Wear Proper Riding Gear | Idiots

Shop Talk

A local rider got killed the other day. Exactly why he pitched himself down the road is still being investigated. By all accounts he was an experienced, skilled rider that was intimately familiar with his bike and the road he was on, and neither the weather nor road condition appear to have been a factor. No other vehicle was involved.

A witness who was mowing his lawn saw the whole thing. He told investigators, “it looked like he just blew the turn.” Exactly what he meant by that, I couldn’t say with certainty, but I think we all get the gist. As luck would have it, the witness turned out to be an Eagle Scout with a merit badge in First Aid, so after calling 911 he went to attend to the fallen rider. Turned out there wasn’t much he could do for him, and as he told our local fish-wrapper, “The guy was alive when I got to him, but he was a real mess. All he had on were shorts and a tank top, so he was scraped up pretty good and bleeding like crazy, but he seemed to breathing okay.” EMTs and a chopper were on the scene within minutes, but the rider died before they could get him to the hospital.

Ironically, the guy was wearing a helmet, which indicates that he was at least somewhat concerned with his safety, though apparently not enough to wear anything like proper riding gear. Before I go any further let me unequivocally state that I don’t think, nor did the brief report on the accident state, that his demise was due to lack of attire. Had he survived the crash, then road rash would certainly have been an issue in his recovery, but as it now stands, it doesn’t appear to have been a factor in his death.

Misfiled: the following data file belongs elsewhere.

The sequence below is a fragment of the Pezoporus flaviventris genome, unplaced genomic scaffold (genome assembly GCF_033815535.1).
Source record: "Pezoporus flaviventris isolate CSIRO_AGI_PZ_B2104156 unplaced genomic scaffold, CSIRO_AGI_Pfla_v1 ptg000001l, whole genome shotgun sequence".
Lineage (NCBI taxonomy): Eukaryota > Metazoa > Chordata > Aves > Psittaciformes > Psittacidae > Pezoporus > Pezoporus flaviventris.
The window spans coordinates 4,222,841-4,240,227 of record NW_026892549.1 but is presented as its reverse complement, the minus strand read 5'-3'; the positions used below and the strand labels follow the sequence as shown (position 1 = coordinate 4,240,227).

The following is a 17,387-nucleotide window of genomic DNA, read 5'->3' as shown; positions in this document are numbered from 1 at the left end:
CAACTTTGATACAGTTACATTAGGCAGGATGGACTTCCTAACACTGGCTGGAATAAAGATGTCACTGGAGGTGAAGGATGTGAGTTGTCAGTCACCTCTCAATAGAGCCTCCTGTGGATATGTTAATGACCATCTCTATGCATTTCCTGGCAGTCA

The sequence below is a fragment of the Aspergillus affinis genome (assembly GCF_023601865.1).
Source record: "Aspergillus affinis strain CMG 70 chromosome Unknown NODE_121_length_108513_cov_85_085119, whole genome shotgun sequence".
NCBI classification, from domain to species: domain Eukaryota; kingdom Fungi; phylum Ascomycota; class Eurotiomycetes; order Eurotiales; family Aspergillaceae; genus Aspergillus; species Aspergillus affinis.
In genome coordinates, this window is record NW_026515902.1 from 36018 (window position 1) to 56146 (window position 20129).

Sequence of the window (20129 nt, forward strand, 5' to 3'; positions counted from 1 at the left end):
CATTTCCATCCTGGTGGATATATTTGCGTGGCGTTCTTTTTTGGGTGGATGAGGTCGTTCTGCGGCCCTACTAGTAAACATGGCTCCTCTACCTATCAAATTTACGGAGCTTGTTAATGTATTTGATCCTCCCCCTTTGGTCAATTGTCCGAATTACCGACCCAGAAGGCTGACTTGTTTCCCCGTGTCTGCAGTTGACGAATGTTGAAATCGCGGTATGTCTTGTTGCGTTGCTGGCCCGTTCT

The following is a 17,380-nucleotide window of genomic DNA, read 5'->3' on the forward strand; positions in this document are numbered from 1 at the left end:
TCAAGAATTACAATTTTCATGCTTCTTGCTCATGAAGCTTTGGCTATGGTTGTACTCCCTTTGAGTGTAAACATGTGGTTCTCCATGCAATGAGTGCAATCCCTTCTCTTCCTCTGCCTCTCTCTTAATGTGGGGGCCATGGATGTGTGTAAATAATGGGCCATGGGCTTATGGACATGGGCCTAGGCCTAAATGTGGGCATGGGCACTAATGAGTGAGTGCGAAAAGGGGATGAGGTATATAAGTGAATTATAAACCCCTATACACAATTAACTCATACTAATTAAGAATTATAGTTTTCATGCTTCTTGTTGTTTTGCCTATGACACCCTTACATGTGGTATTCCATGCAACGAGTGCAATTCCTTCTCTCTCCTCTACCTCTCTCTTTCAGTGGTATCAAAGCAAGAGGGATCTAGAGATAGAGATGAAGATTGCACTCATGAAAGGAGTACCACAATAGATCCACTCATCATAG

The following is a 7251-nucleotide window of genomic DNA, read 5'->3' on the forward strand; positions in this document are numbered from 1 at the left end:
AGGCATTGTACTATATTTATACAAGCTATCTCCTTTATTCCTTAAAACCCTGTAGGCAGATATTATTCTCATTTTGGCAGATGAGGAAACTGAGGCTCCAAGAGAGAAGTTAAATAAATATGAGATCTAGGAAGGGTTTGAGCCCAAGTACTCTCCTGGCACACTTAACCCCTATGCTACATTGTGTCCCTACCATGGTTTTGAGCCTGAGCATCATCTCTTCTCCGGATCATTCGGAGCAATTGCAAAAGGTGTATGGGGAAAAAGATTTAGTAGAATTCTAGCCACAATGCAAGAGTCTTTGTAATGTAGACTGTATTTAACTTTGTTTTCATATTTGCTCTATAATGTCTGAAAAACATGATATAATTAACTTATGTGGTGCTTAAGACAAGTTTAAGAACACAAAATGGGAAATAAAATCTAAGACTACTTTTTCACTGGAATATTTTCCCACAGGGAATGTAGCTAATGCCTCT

To be brutally graphic, it’d be as if someone massaged you—hard—with a 6-inch grinder or maybe a cheese grater. I’m no sawbones, but I’d imagine the shock to your system

A few hours later I went out to pick up my weekly ration of cheap cigars, which involves a short hop on the highway. Still thinking about the poor guy that bought it, I was tooling along I-84 when a mixed group of half a dozen touring rigs and middleweight cruisers came into view. Although they were all bikes you’d expect serious riders to own, I was surprised—or maybe appalled—to see that not a single one of the riders or passengers had on long pants, let alone a long-sleeve shirt. Every one of them had on shorts and tank tops. Amazingly enough they were also wearing helmets, though how much good they’d do if their wearers did some impromptu body surfing across the hot asphalt at 75 mph is debatable.

Frankly, my first thought when I saw those guys coming toward me was that they were idiots, and I make no apologies for using that description. Running a motorcycle down an interstate at 75 mph while wearing little more than your skivvies is about as dumb a stunt as I can think of. I’ve come off motorcycles at that speed wearing full race leathers and still got scuffed up, so you can imagine what you’d look like after bouncing down the asphalt a few hundred yards wearing just your birthday suit. To be brutally graphic, it’d be as if someone massaged you—hard—with a 6-inch grinder or maybe a cheese grater. I’m no sawbones, but I’d imagine the shock to your system would be akin to getting flayed alive and that the danger of infection would be astronomical. At best you’d be scarred for life; at worst, it‘d kill you.

I hate hot weather too, I really do. So I get why people ride in T-shirts and shorts. To my everlasting embarrassment, I’ve been known to ride in a T-shirt myself, and I’m sure I’ll do it again; hell when I was young and foolish, I used to race scrambles wearing a T- shirt, which without equivocation makes me an idiot as well.

That being said, I’m asking you as a friend to wear proper riding gear anytime you’re on your bike. That doesn’t mean you have to suit up in full leathers or wear body armor when you take a ride; I think that’s just as silly. But it does mean you should at least be wearing long pants (preferably heavy ones, like jeans), some sort of long-sleeve jacket, (the newer mesh ones are terrific in heat), ankle-high shoes, and gloves. I’d also recommend a helmet, but I’m guessing you all knew that one was coming.

No one ever thinks they’re going to crash, but in my experience there are only two kinds of riders; those who have crashed, and those that are going to. Every rider, no matter how skilled or experienced, falls into one of those two categories, so please, dress for the crash and not the ride. I’d hate to be writing a rant like this about you someday.